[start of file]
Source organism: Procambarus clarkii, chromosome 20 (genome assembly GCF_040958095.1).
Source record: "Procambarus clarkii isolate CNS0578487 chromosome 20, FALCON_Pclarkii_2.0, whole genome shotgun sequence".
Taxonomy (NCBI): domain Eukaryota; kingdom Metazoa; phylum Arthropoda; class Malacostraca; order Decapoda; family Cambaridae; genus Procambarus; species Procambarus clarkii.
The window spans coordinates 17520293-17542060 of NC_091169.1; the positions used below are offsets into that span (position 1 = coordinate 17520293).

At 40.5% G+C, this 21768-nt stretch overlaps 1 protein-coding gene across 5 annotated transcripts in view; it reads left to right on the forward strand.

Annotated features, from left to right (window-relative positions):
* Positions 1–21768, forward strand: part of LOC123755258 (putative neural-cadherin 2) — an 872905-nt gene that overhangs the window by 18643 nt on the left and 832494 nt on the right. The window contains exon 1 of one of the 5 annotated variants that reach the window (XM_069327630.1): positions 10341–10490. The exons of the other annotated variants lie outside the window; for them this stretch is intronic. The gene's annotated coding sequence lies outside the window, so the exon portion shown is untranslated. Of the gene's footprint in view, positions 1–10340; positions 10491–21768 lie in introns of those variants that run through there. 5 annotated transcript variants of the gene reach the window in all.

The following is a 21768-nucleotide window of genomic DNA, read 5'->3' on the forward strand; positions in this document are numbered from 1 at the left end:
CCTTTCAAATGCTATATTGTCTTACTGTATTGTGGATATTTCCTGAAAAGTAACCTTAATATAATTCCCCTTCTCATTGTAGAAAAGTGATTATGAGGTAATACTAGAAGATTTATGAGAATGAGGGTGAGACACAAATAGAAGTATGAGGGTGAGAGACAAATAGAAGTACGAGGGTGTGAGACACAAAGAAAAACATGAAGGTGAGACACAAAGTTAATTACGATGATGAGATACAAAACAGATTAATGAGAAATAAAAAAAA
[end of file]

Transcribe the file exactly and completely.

Source organism: Procambarus clarkii, chromosome 20 (genome assembly GCF_040958095.1).
Source record: "Procambarus clarkii isolate CNS0578487 chromosome 20, FALCON_Pclarkii_2.0, whole genome shotgun sequence".
Taxonomy (NCBI): domain Eukaryota; kingdom Metazoa; phylum Arthropoda; class Malacostraca; order Decapoda; family Cambaridae; genus Procambarus; species Procambarus clarkii.
The window spans coordinates 17520293-17542060 of NC_091169.1; the positions used below are offsets into that span (position 1 = coordinate 17520293).

At 40.5% G+C, this 21768-nt stretch overlaps 1 protein-coding gene across 5 annotated transcripts in view; it reads left to right on the forward strand.

Annotated features, from left to right (window-relative positions):
* Positions 1–21768, forward strand: part of LOC123755258 (putative neural-cadherin 2) — an 872905-nt gene that overhangs the window by 18643 nt on the left and 832494 nt on the right. The window contains exon 1 of one of the 5 annotated variants that reach the window (XM_069327630.1): positions 10341–10490. The exons of the other annotated variants lie outside the window; for them this stretch is intronic. The gene's annotated coding sequence lies outside the window, so the exon portion shown is untranslated. Of the gene's footprint in view, positions 1–10340; positions 10491–21768 lie in introns of those variants that run through there. 5 annotated transcript variants of the gene reach the window in all.

The following is a 21768-nucleotide window of genomic DNA, read 5'->3' on the forward strand; positions in this document are numbered from 1 at the left end:
CCTTTCAAATGCTATATTGTCTTACTGTATTGTGGATATTTCCTGAAAAGTAACCTTAATATAATTCCCCTTCTCATTGTAGAAAAGTGATTATGAGGTAATACTAGAAGATTTATGAGAATGAGGGTGAGACACAAATAGAAGTATGAGGGTGAGAGACAAATAGAAGTACGAGGGTGTGAGACACAAAGAAAAACATGAAGGTGAGACACAAAGTTAATTACGATGATGAGATACAAAACAGATTAATGAGAAATAAAAAAAA